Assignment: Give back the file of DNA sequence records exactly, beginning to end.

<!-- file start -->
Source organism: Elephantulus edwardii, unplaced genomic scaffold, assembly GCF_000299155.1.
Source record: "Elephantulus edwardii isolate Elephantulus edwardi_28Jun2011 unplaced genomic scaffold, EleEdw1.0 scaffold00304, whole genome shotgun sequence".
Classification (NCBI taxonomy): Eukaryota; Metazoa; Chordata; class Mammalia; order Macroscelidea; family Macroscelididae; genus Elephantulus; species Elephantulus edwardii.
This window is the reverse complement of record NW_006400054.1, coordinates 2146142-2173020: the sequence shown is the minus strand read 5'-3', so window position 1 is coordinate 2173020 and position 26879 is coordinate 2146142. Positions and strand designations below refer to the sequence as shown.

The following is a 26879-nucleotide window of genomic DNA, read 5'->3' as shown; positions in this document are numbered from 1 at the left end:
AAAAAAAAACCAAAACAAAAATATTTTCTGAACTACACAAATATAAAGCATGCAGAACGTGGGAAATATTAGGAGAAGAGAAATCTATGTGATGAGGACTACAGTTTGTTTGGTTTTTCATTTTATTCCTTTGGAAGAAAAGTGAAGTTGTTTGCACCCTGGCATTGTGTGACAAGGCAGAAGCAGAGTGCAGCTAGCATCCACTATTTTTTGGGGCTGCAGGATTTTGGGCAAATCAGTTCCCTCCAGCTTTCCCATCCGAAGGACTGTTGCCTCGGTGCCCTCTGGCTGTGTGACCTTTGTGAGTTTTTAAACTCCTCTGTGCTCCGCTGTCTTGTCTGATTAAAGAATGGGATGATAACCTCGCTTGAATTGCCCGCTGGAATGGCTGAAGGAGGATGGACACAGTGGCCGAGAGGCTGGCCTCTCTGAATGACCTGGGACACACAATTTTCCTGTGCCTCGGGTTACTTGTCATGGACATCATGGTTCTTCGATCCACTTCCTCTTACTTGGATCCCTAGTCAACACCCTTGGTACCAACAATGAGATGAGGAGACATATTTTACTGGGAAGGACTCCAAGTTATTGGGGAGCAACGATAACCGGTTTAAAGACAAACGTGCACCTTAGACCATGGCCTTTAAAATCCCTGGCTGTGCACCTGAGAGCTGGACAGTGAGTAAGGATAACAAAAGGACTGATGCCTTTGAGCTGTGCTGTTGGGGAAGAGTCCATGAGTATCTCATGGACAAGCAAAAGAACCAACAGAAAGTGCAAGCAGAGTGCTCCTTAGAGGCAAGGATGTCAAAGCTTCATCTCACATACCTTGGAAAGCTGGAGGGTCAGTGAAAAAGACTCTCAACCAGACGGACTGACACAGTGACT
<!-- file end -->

Source organism: Elephantulus edwardii, unplaced genomic scaffold, assembly GCF_000299155.1.
Source record: "Elephantulus edwardii isolate Elephantulus edwardi_28Jun2011 unplaced genomic scaffold, EleEdw1.0 scaffold00304, whole genome shotgun sequence".
Classification (NCBI taxonomy): Eukaryota; Metazoa; Chordata; class Mammalia; order Macroscelidea; family Macroscelididae; genus Elephantulus; species Elephantulus edwardii.
This window is the reverse complement of record NW_006400054.1, coordinates 2146142-2173020: the sequence shown is the minus strand read 5'-3', so window position 1 is coordinate 2173020 and position 26879 is coordinate 2146142. Positions and strand designations below refer to the sequence as shown.

The following is a 26879-nucleotide window of genomic DNA, read 5'->3' as shown; positions in this document are numbered from 1 at the left end:
AAAAAAAAACCAAAACAAAAATATTTTCTGAACTACACAAATATAAAGCATGCAGAACGTGGGAAATATTAGGAGAAGAGAAATCTATGTGATGAGGACTACAGTTTGTTTGGTTTTTCATTTTATTCCTTTGGAAGAAAAGTGAAGTTGTTTGCACCCTGGCATTGTGTGACAAGGCAGAAGCAGAGTGCAGCTAGCATCCACTATTTTTTGGGGCTGCAGGATTTTGGGCAAATCAGTTCCCTCCAGCTTTCCCATCCGAAGGACTGTTGCCTCGGTGCCCTCTGGCTGTGTGACCTTTGTGAGTTTTTAAACTCCTCTGTGCTCCGCTGTCTTGTCTGATTAAAGAATGGGATGATAACCTCGCTTGAATTGCCCGCTGGAATGGCTGAAGGAGGATGGACACAGTGGCCGAGAGGCTGGCCTCTCTGAATGACCTGGGACACACAATTTTCCTGTGCCTCGGGTTACTTGTCATGGACATCATGGTTCTTCGATCCACTTCCTCTTACTTGGATCCCTAGTCAACACCCTTGGTACCAACAATGAGATGAGGAGACATATTTTACTGGGAAGGACTCCAAGTTATTGGGGAGCAACGATAACCGGTTTAAAGACAAACGTGCACCTTAGACCATGGCCTTTAAAATCCCTGGCTGTGCACCTGAGAGCTGGACAGTGAGTAAGGATAACAAAAGGACTGATGCCTTTGAGCTGTGCTGTTGGGGAAGAGTCCATGAGTATCTCATGGACAAGCAAAAGAACCAACAGAAAGTGCAAGCAGAGTGCTCCTTAGAGGCAAGGATGTCAAAGCTTCATCTCACATACCTTGGAAAGCTGGAGGGTCAGTGAAAAAGACTCTCAACCAGACGGACTGACACAGTGACT